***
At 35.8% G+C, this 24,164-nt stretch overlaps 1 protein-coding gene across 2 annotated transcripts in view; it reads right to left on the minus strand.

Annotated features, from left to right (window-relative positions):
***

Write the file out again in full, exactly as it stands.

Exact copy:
At 35.8% G+C, this 24,164-nt stretch overlaps 1 protein-coding gene across 2 annotated transcripts in view; it reads right to left on the minus strand.

Annotated features, from left to right (window-relative positions):